How long will Pakistan survive FATF (Financial Action Task Force)?

How long will Pakistan survive FATF (Financial Action Task Force)

How long will Pakistan survive FATF (Financial Action Task Force)?

In a significant development, the Asia Pacific Group (APG) on Money Laundering and Sponsored Terrorism of the Financial Action Task Force (FATF) on June 5 retained Pakistan on the ‘Enhanced Followup List’.

It will be discussed in the meeting of the global terror watchdog body next week whether to keep Pakistan on the grey list or be included in the blacklist. Pakistan’s status has also been downgraded on one criterion in the second follow-up report of the Mutual Assessment of Pakistan released by the APG, the regional partner of the FATF.

The APG found that Pakistan has complied in five cases, is working towards compliance in 15 other cases, while in one case it has partially complied.

The APG has made it clear that Pakistan will remain under surveillance and will continue to send progress reports on strengthening the implementation of anti-money laundering and counter-terrorism measures.

The report further stated that Pakistan has been able to address the technical compliance deficiencies identified in its mutual assessment report.

Progress has been made and the same has been re-evaluated on 22 recommendations.

In this gloomy scenario, Pakistan has taken some superficial and pseudo-terrorist measures in a last-ditch effort to remove the humiliation and stigma of terror financing and sponsoring that led to its inclusion in the grey list in February this year.

so that he escapes potentially harsh action from the FATF. The FATF has given it a June deadline to comply with pre-conditions, including providing support and protection to terrorist groups from its soil.

As per the schedule, the FATF Evaluation and Compliance Group will start holding virtual meetings from June 14, while the Risks, Trends and Methods Group will monitor the entire development.

The next important review meeting of the Asia-Pacific Joint Group (A-JPG) of the FATF will examine Pakistan’s compliance with the recommendations contained in the Post Observation Period Report (POPR).

This will ultimately decide the further course of action on Pakistan’s progress whether to take it out of the grey list or put it on the blacklist. On this rests the financial aid to Pakistan from the World Bank and Asian Bank etc.

The last virtual meeting of the FATF took place from February 21 to February 26, 2021, and Pakistan was not included in the blacklist, while the Supreme Court there acquitted Omar Saeed Sheikh, accused of killing American journalist Daniel Pearl in 2002. , which angered the Biden administration that took it seriously.

Pakistan recently suffered a major setback when Britain questioned Pakistan’s anti-terrorism and its financing measures and included it in the list of 21 countries at high risk, although Pakistan’s Foreign Ministry denied this, saying that Britain’s assessment was not based on facts.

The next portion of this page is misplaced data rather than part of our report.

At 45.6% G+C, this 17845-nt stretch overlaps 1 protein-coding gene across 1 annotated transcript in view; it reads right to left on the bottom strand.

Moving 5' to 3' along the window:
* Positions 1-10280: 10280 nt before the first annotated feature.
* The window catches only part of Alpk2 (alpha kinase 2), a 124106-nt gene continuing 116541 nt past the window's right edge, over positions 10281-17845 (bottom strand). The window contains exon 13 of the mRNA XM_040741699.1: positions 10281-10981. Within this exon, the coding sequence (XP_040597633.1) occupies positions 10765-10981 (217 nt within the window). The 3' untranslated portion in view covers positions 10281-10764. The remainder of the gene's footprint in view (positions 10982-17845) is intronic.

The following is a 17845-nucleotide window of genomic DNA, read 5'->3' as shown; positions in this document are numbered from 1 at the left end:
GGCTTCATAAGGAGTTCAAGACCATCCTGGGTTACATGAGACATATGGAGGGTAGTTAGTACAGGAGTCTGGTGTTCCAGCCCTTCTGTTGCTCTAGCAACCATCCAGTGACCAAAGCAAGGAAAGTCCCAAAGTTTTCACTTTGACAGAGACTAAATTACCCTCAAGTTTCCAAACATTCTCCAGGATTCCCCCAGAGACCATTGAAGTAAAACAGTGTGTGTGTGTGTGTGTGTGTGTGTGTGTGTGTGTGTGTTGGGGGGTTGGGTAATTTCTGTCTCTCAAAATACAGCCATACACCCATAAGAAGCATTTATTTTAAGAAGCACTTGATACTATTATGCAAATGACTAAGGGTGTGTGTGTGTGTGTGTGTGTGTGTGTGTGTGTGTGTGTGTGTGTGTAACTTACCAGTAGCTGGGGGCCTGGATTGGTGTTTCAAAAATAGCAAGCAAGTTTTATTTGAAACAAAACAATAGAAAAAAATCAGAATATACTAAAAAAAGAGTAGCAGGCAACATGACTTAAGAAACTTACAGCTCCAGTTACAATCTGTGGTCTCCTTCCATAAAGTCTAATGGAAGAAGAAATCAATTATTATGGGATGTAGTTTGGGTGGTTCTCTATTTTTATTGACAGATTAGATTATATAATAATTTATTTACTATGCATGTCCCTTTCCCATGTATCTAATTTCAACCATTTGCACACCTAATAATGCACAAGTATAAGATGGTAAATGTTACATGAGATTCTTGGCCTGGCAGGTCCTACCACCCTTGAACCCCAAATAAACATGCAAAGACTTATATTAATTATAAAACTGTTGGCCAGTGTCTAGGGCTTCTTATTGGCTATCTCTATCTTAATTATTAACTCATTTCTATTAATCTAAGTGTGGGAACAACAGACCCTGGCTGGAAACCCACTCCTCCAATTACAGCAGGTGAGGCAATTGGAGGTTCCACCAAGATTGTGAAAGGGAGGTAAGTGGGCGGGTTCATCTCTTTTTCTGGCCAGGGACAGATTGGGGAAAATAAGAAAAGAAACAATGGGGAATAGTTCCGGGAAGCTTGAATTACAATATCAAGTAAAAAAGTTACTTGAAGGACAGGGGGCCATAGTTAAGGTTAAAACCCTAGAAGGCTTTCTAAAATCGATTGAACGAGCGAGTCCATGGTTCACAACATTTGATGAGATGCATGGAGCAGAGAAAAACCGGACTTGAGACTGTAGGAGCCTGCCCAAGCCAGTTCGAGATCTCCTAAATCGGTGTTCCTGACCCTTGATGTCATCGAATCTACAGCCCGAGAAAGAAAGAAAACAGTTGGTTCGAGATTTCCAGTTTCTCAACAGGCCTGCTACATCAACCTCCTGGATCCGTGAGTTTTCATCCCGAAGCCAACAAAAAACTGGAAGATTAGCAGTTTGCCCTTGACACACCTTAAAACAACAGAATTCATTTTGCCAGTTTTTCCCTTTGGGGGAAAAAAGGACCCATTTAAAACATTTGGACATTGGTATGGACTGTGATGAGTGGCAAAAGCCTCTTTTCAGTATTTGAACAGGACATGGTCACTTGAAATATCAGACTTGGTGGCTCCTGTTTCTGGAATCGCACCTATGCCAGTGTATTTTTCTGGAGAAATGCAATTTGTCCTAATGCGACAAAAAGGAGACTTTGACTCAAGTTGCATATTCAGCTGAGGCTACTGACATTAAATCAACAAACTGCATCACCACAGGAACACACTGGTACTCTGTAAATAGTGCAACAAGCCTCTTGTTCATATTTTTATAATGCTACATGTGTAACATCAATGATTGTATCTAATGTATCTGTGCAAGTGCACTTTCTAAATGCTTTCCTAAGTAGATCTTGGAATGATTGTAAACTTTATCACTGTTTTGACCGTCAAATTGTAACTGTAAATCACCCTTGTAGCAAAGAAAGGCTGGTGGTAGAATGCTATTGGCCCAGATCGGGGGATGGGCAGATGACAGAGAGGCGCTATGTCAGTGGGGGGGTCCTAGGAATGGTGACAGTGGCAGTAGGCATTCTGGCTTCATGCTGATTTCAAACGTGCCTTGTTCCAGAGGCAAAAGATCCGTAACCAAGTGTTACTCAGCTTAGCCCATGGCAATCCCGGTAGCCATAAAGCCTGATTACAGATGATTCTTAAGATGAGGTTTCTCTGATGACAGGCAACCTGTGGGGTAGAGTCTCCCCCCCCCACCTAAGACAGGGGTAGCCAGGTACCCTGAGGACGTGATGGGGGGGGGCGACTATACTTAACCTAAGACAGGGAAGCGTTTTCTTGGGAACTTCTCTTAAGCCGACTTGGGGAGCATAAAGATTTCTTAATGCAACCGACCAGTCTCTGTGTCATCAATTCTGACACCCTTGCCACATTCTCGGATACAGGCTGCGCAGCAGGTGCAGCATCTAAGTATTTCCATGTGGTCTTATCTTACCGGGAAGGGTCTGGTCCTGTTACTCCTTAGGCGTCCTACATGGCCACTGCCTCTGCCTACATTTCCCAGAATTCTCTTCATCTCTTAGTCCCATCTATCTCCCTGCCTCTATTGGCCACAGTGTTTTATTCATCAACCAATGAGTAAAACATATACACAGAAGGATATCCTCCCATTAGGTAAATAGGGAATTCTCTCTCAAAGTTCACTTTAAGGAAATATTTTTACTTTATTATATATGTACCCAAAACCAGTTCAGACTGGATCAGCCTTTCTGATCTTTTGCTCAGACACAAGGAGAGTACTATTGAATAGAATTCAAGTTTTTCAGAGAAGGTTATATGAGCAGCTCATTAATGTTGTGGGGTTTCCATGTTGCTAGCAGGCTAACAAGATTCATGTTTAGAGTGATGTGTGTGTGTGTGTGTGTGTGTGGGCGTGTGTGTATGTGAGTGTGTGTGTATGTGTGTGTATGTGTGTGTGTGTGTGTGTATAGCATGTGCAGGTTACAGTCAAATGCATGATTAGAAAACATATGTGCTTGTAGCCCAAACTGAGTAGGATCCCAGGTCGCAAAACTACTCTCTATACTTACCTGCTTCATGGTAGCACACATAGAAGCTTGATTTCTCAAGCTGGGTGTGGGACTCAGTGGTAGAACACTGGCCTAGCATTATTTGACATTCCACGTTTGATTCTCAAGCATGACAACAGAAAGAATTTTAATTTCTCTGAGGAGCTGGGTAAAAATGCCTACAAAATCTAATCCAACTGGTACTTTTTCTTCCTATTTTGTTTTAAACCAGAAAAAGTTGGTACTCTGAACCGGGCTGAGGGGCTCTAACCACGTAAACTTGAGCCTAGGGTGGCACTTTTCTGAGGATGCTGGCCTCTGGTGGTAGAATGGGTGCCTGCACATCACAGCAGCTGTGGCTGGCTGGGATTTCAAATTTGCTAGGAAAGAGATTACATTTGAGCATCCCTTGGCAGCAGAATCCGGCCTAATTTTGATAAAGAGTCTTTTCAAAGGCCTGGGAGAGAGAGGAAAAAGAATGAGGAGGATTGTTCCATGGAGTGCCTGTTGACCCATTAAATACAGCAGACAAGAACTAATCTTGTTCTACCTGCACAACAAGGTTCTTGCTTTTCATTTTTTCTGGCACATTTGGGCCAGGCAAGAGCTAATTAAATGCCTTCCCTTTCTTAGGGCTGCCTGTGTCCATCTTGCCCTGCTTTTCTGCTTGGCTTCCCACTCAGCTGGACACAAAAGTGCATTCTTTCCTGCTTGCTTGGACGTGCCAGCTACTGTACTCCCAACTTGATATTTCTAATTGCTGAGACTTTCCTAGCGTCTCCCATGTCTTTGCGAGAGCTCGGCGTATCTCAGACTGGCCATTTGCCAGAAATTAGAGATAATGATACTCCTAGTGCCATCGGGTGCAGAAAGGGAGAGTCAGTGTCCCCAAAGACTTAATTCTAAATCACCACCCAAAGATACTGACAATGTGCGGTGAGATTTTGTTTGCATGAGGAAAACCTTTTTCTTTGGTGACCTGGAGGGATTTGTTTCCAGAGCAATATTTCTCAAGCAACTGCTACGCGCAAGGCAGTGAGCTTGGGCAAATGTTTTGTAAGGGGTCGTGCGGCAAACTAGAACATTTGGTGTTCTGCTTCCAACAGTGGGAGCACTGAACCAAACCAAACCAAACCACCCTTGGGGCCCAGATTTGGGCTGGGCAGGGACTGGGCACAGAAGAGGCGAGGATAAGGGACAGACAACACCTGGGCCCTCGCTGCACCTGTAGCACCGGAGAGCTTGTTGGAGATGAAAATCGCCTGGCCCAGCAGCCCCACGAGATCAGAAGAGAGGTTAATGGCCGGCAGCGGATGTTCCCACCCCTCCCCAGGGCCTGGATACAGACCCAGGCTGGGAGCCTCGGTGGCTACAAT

To avoid further strict action by the FATF, the Imran Khan government had submitted the follow-up report in February, October 2020 and February 2020. Experts say that only one report was accepted by the APG, in which Pakistan was re-evaluated from ‘partially compliant to ‘compliance’ in recommendation number 29 (Financial Intelligence Unit).

In the remaining two follow-up reports, Pakistan had requested for re-evaluation of the 27 recommendations, which would be reviewed by the groups. Pakistan’s claim of compliance with the FATF recommendations was found to be not entirely correct, which was earlier rated as ‘partially compliant and ‘non-compliant.

Desperate to achieve the remaining standards of the FATF, the Government of Pakistan has recently initiated confiscation, management and auction of assets related to Anti-Money Laundering (AML) cases and investigation of AML from police to provincial anti-corruption establishments and other similar agencies and specialized agencies.

New rules have been approved for the transfer of agencies. These rules and related notifications will come into force immediately for certain changes in the existing schedule of the Anti-Money Laundering Act, 2010 and for implementation, administrators and special public prosecutors will be appointed.

Experts believe that the FATF is expected to objectively assess the intentions and motives of Pakistan to take such measures before the June deadline, which wanted compliance with three of the 27 outstanding standards. Pakistan could also be in trouble because of the 2019 Country Report released by the US State Department, which concluded that Pakistan remains a haven for other regional terrorist groups.

It said that Pakistan allowed groups targeting Afghanistan to conduct terrorist activities from its territory, including the Afghan Taliban and affiliated Haqqani groups, groups targeting India, including Lashkar and its affiliated organizations and Jaish-e. -Mohammed included.

Sameer Patil, Fellow of International Security Studies at Gateway House, said Pakistan is making a sham of a crackdown on terrorist groups, which is the opposite of the truth, as it initiated these measures weeks before the FATF plenary meeting, which allowed the FATF to It had proved its intent to deceive, to believe it was acting on the remaining issues of the Action Plan.

The Greek City Times has reported that Pakistan still needs to be blacklisted by FATF. The list is at risk as it continues to finance terrorism.

How long will Pakistan survive FATF (Financial Action Task Force)?

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